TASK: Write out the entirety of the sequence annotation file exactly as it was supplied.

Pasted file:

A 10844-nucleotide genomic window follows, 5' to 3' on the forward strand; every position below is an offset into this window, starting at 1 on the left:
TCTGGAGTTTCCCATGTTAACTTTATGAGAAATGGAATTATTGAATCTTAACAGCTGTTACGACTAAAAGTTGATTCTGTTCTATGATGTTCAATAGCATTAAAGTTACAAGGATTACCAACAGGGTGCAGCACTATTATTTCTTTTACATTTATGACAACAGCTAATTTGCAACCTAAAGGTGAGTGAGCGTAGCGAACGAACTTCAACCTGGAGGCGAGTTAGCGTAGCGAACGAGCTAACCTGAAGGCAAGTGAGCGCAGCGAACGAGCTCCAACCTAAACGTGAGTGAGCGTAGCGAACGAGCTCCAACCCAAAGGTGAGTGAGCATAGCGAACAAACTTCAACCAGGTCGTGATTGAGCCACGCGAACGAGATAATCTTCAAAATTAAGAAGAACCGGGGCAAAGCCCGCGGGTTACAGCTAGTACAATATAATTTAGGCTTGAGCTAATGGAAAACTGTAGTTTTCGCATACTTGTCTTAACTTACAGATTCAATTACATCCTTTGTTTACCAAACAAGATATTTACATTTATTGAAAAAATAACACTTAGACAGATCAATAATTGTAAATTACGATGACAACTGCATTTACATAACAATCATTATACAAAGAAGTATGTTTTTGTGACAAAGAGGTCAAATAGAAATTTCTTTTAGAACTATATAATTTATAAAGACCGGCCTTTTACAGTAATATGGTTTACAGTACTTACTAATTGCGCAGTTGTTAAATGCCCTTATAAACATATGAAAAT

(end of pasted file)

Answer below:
A 10844-nucleotide genomic window follows, 5' to 3' on the forward strand; every position below is an offset into this window, starting at 1 on the left:
TCTGGAGTTTCCCATGTTAACTTTATGAGAAATGGAATTATTGAATCTTAACAGCTGTTACGACTAAAAGTTGATTCTGTTCTATGATGTTCAATAGCATTAAAGTTACAAGGATTACCAACAGGGTGCAGCACTATTATTTCTTTTACATTTATGACAACAGCTAATTTGCAACCTAAAGGTGAGTGAGCGTAGCGAACGAACTTCAACCTGGAGGCGAGTTAGCGTAGCGAACGAGCTAACCTGAAGGCAAGTGAGCGCAGCGAACGAGCTCCAACCTAAACGTGAGTGAGCGTAGCGAACGAGCTCCAACCCAAAGGTGAGTGAGCATAGCGAACAAACTTCAACCAGGTCGTGATTGAGCCACGCGAACGAGATAATCTTCAAAATTAAGAAGAACCGGGGCAAAGCCCGCGGGTTACAGCTAGTACAATATAATTTAGGCTTGAGCTAATGGAAAACTGTAGTTTTCGCATACTTGTCTTAACTTACAGATTCAATTACATCCTTTGTTTACCAAACAAGATATTTACATTTATTGAAAAAATAACACTTAGACAGATCAATAATTGTAAATTACGATGACAACTGCATTTACATAACAATCATTATACAAAGAAGTATGTTTTTGTGACAAAGAGGTCAAATAGAAATTTCTTTTAGAACTATATAATTTATAAAGACCGGCCTTTTACAGTAATATGGTTTACAGTACTTACTAATTGCGCAGTTGTTAAATGCCCTTATAAACATATGAAAAT